I was patient, and precise. Slow and methodical. No unnecessary components. Minimum viable circuit. Despite some early stability, two times I tried again, and two times I failed. Boards #4 and #5 were doing the same thing as all the other ones.

I stepped away again. I thought about everything that’s gone into this. I couldn’t shake the feeling that I was somehow infecting these boards with this issue. There was barely anything common between them. Yes, I reused the GLUE chip, but I also got the same stuff with my own clock divider. Something else was causing this. Something else was the pattern.


This was such a relief. I didn’t yet know what the actual problem was, but it made sense. A total of five logic boards, same symptom. I replaced everything else, other than the person doing the work. It should have been obvious earlier on, but the one factor I did not control was the actual work being done to solder different components onto these boards. It was me – I was the pattern.

I took another break for the month of December. I traveled and decided I would continue in the new year. I had 3 boards left, and if I couldn’t get it right with those, I would pass this chunk of SE/30 parts to someone who can. I thought about what I could be doing wrong, and the only thing that came to mind was the soldering of tight SMD chips. This all started with me removing the GLUE chip on board #2, and even for the minimum viable video sync circuit I had to at least install UH7. So let’s talk about UH7 for a second…

UH7 passes on 32Mhz clock signal from the oscillator. It’s also the only PAL logic chip that’s in PLCC-20 instead of DIP-20 form. It’s located in between the oscillator, the GLUE chip and other PAL logic. It’s hard to access. And it’s pads can barely be accessed with a soldering iron. It’s tough to solder.


Even when I replaced the chip, as in the image above where I’m using an ATF16V8C, I would have to solder it on. What could I do to ensure my soldering wasn’t making tiny shorts? A friend mentioned that I should try to use sockets — they might be easier to solder, and I would be able to test different components more easily. I initially decided against SMD sockets because of concerns that they would cause contact problems (this may be foreshadowing something later). But I had much bigger issues. In early January I got some PLCC sockets, and decided to test it on board #2, the original sort-of-good board, by placing the socket on UH7.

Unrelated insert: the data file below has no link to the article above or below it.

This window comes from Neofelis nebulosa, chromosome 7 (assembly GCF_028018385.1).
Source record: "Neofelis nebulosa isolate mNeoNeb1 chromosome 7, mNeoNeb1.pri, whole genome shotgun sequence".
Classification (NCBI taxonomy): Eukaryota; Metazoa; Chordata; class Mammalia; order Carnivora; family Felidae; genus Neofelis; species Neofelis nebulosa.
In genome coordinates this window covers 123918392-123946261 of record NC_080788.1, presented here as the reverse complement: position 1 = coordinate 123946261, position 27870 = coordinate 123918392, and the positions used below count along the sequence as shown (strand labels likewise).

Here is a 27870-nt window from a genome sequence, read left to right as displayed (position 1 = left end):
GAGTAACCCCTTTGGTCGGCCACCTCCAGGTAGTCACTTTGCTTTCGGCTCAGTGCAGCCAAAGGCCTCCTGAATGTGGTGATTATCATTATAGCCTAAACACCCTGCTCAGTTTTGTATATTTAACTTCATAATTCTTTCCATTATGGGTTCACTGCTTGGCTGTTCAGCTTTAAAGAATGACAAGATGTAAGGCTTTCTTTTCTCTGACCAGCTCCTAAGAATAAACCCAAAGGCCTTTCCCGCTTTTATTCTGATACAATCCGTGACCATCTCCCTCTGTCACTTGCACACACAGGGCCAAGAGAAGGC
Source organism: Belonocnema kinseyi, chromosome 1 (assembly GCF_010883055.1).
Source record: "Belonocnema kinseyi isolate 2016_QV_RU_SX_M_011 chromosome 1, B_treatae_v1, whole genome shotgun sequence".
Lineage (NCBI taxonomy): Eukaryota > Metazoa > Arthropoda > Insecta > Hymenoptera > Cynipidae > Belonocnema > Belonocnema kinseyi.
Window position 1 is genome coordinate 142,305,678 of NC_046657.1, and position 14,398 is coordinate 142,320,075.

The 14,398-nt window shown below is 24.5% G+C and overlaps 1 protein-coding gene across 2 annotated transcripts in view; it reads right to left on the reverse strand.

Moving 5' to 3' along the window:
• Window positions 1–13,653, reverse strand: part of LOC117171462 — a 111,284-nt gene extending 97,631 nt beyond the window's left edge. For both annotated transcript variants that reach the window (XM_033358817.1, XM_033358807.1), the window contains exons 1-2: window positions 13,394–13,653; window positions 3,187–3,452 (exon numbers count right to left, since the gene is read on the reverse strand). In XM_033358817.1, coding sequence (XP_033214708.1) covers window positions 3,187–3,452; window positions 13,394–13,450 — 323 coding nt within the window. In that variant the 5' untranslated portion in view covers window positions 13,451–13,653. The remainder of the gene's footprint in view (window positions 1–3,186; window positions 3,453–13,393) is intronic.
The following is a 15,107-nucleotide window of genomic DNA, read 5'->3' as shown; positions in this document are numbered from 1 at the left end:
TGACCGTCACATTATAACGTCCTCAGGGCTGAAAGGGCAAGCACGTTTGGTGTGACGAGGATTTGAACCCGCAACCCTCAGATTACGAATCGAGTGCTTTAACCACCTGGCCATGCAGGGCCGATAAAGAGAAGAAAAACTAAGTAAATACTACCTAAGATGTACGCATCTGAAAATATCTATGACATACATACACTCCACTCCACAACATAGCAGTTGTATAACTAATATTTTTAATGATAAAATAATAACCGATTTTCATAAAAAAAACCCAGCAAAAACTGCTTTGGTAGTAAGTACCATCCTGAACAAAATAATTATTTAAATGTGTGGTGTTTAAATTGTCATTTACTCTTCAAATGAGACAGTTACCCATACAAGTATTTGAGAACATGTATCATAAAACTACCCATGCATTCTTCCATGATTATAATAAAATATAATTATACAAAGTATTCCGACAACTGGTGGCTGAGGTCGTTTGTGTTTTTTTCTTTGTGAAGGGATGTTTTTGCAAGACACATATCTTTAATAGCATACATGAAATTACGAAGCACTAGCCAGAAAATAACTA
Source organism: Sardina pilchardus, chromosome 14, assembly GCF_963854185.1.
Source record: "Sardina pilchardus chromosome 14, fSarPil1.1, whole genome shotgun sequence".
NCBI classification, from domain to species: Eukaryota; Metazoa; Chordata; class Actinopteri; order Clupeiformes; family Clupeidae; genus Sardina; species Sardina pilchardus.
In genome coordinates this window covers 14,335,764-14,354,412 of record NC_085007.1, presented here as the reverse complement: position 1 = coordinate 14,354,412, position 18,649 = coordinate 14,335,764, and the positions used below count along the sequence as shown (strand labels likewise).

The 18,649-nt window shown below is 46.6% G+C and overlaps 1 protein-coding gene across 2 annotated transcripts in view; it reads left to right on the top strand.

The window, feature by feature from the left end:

Also, I got new flux (remember this for later).

Guess what? The image did not collapse. I ran it for 90 minutes, with the sad jail pattern, and the image did not collapse.

I’m the problem, it’s me.

This board obviously still had problems preventing it from booting. After all the work I’ve done, I suspected there may have been broken connections inside the board. I decided to go for one more rebuild, this time with sockets, and with a full arsenal of parts — I would use board #2 as donor as well. It was all or nothing.

Board #6 – The board that boots

I was patient. I was precise. I socketed everything. Yet, I would lie if I said this board booted immediately. However, it never collapsed, and it was showing signs that it’s trying to do something. At this point I tried to be as analytical as possible in my troubleshooting, precisely understanding what the board does in different conditions. Techknight from was very helpful with his SE/30 videos, especially the one where he demonstrated how the 68030 walks the memory bus when no ROM is installed:

On January 20th I finally got a successful boot.

Celebrating with a non-alcoholic Guiness

It was a matter of identifying functioning parts and (as I would later learn) getting them to fit in sockets just right to get them to work.

I was ecstatic! Approximately 120 days after I brought this SE/30 home it was finally fully working. In the last stretch I even got a replacement 68030 (something that later on proved to be unnecessary), but it didn’t matter. This computer Worked.

I proceeded to experiment and play with it for a few weeks afterwards. It was, after all, well earned.

But, it was not the end…

The revenge of the sockets

A few weeks later, I decided to build board #7. At this point I knew I could do it, and I had enough parts for another one. I didn’t hurry too much, but I did switch chips between the two. While still working on board #7, I started to notice strange issue with board #6 (uh-oh). It suddenly started randomly crashing and reporting CPU and FPU issues in Snooper. Checking the machine info showed a strange 2058 Mhz speed which was obviously incorrect.

Soon the FPU stopped being reported at all, and any application needing to use the FPU would fail with Error Type 1. I tried booting without an FPU (since I have a Rominator which can boot without it) and I would get Error Type 90 (i.e. “an FPU instruction was executed but the machine doesn’t have an FPU”). I also had SCSI trouble, and floppy trouble. What was happening? Was I infecting my machines, again?

I had 3 FPUs, and none of them worked. I got another one, and the same thing happened. It must have been the sockets. Like UH7, FPU is tricky to solder because it’s surrounded by plastic components and the pads are very tight. I hesitated to solder the FPU directly without knowing whether it was good. I decided to go with a new socket, but I left the plastic bottom in place (previously I had cut it out). It made it somewhat difficult to solder in the corners, but luckily the FPU showed up correctly in the system immediately after installation.